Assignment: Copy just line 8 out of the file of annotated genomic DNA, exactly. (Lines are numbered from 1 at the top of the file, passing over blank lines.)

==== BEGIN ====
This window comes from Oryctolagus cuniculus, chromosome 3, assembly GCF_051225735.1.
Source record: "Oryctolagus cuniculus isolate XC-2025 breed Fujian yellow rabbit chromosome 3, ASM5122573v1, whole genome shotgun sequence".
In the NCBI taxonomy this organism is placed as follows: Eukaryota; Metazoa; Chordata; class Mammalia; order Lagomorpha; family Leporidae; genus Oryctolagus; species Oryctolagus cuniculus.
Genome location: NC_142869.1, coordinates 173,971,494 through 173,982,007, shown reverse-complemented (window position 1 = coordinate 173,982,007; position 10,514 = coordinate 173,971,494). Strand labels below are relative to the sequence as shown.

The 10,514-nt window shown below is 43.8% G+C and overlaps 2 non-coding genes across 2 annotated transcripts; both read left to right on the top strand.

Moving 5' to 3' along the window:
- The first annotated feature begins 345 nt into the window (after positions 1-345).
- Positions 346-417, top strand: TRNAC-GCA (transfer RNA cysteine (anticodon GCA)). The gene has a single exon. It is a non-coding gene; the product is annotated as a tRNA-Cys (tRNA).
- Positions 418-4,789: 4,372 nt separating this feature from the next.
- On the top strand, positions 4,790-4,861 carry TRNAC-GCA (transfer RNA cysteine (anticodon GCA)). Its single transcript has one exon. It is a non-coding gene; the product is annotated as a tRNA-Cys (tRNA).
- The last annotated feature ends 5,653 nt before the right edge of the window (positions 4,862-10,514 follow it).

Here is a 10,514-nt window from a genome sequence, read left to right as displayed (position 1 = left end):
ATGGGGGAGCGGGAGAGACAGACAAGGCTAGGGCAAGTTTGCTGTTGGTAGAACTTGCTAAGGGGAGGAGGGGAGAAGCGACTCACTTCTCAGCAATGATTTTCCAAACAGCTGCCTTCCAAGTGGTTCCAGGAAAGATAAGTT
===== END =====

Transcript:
- Positions 346-417, top strand: TRNAC-GCA (transfer RNA cysteine (anticodon GCA)). The gene has a single exon. It is a non-coding gene; the product is annotated as a tRNA-Cys (tRNA).